What is Discretionary Fixed Cost?

A discretionary fixed cost is an expenditure for a period-specific cost or a fixed asset, which can be eliminated or reduced without having an immediate impact on the reported profitability of a business. There are not many discretionary fixed costs, but they can be quite large, and so are worth considerable review by management.

Most expenditures will eventually have a negative impact on the competitiveness of a business if they are curtailed for a long period of time, so the reduction of a discretionary fixed cost should usually only be considered over a relatively short period to time, such as a few months to a year. Eventually, a business will need to renew these expenditures, and may have to make increased expenditures in the future in order to make up for the shortfall in the past. Thus, management is more likely to cut back on discretionary fixed costs only when a company faces a short-term cash shortfall, and will re-institute them as soon as cash flows improve.

A company that continually cuts back on these types of costs will eventually experience reduced brand awareness, longer product replacements, and/or declining employee effectiveness, depending on the types of expenditures being reduced. Consequently, though these costs are classified as discretionary, they should only be reduced when it is absolutely necessary to do so.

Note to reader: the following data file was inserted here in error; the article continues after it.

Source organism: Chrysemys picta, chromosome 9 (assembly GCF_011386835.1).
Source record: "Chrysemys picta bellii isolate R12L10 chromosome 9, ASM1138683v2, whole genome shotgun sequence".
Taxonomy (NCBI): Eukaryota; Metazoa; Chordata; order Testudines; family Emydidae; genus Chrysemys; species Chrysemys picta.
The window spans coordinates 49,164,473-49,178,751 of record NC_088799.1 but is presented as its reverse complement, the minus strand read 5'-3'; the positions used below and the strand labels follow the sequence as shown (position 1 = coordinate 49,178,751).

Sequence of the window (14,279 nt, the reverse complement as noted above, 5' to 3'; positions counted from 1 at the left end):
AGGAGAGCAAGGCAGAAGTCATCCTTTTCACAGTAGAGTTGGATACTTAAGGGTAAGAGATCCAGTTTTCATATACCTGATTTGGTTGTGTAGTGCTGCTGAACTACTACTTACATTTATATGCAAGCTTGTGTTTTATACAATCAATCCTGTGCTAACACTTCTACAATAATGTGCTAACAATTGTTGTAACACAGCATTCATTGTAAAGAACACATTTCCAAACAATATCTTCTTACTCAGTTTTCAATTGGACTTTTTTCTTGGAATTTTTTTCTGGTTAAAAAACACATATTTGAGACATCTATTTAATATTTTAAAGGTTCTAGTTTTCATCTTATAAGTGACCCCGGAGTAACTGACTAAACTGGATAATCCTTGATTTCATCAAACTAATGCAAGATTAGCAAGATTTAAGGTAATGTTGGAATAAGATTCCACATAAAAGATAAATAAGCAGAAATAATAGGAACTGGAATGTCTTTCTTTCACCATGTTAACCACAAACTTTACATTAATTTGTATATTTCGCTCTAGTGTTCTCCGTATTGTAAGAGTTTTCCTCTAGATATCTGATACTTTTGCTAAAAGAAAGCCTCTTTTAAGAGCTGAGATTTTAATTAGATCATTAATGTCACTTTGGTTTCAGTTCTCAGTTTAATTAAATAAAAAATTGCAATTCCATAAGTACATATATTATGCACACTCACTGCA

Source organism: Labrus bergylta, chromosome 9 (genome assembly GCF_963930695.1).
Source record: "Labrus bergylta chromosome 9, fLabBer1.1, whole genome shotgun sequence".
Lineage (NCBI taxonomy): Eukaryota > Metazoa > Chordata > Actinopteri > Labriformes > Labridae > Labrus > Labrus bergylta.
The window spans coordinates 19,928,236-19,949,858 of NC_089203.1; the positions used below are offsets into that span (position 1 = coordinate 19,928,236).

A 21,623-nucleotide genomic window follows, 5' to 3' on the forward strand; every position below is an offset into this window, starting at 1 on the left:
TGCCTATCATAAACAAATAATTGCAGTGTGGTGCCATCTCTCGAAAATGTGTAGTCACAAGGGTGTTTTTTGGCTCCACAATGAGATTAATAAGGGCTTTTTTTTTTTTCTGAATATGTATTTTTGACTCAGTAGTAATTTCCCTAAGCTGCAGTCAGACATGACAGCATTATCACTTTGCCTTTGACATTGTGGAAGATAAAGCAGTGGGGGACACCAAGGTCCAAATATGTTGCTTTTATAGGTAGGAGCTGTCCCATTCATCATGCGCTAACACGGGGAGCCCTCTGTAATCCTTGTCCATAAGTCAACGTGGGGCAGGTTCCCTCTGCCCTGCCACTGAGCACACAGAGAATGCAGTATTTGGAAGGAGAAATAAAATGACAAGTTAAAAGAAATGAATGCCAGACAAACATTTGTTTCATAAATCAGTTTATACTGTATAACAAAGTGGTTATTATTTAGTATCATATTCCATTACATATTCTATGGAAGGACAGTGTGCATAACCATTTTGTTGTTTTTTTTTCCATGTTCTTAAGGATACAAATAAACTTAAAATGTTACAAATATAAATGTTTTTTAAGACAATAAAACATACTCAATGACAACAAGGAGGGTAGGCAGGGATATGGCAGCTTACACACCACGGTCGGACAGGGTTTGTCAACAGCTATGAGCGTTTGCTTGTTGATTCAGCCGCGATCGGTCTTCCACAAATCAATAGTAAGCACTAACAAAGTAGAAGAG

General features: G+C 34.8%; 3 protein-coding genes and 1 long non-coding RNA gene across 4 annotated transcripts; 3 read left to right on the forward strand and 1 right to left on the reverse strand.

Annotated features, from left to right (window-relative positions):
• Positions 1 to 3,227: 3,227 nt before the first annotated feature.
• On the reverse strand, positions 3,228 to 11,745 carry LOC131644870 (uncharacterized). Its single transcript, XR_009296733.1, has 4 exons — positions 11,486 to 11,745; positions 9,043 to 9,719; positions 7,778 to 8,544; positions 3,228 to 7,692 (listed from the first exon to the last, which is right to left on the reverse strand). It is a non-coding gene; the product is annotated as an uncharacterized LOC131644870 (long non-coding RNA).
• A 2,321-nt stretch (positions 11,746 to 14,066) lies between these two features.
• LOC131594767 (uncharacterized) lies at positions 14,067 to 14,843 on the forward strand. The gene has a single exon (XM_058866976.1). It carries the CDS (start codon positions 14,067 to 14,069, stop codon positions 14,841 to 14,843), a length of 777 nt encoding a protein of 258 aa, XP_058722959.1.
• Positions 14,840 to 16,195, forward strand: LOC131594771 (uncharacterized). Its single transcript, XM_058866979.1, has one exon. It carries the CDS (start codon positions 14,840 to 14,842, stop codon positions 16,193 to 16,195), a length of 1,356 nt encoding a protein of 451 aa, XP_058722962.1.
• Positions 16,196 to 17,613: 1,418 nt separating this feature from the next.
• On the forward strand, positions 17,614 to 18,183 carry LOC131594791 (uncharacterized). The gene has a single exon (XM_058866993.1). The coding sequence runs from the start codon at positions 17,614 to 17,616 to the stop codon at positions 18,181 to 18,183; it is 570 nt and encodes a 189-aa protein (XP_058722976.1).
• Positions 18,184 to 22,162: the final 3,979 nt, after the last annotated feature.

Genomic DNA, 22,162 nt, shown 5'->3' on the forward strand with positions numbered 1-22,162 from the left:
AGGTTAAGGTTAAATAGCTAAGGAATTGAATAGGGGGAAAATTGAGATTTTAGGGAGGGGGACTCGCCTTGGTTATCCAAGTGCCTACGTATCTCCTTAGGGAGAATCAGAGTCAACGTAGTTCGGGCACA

The following can be considered discretionary fixed costs:

  • Advertising campaigns
  • Employee training
  • Investor relations
  • Public relations
  • Research and development activities for specific products

At its most broadly-defined level, a discretionary cost can be considered an entire cost center, such as the janitorial, marketing, or corporate functions.

A variation on this concept is when management decides to entirely exit a business unit, in which case it permanently curtails the discretionary fixed costs associated with that business unit (along with all other costs).

A discretionary fixed cost varies from a committed fixed cost, in that a committed cost obligates a business to continue making payments over a certain period of time (such as the lease on an office building).